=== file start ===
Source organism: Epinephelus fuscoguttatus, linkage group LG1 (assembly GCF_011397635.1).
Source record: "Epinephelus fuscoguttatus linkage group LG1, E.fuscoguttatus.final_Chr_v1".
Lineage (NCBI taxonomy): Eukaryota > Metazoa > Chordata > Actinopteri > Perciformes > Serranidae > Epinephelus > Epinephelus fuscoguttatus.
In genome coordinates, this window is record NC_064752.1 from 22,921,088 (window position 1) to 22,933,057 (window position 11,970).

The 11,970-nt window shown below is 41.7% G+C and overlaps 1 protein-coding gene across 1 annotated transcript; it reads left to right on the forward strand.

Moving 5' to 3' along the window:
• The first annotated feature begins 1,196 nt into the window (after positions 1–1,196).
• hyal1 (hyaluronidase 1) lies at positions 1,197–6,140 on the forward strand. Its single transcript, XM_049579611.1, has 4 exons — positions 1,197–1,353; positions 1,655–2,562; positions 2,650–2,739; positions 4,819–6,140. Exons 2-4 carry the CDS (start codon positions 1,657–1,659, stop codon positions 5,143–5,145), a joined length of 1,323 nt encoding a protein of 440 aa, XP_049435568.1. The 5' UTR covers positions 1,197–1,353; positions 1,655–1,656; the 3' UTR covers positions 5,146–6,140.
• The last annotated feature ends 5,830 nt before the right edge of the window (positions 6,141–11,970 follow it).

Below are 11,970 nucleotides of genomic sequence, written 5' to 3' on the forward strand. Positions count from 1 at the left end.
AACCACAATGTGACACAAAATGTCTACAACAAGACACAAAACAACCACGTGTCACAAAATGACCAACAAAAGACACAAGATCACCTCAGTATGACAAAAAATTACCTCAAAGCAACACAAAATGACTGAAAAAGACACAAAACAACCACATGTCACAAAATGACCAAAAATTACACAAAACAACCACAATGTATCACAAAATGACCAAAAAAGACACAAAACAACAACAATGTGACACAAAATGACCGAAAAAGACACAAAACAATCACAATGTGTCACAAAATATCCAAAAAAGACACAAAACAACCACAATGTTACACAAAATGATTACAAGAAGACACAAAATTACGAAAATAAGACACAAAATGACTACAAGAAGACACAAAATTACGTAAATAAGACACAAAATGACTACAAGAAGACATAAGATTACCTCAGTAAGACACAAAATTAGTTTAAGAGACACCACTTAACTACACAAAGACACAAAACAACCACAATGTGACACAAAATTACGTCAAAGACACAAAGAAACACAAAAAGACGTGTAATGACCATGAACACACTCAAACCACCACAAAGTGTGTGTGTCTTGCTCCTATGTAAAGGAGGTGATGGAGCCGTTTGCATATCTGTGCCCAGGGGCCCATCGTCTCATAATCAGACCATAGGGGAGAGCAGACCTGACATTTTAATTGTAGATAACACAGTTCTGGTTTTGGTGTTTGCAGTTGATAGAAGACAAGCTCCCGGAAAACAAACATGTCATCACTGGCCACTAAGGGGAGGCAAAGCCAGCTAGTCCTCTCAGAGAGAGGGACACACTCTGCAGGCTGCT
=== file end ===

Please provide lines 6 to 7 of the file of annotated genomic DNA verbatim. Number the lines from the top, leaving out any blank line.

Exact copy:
Moving 5' to 3' along the window:
• The first annotated feature begins 1,196 nt into the window (after positions 1–1,196).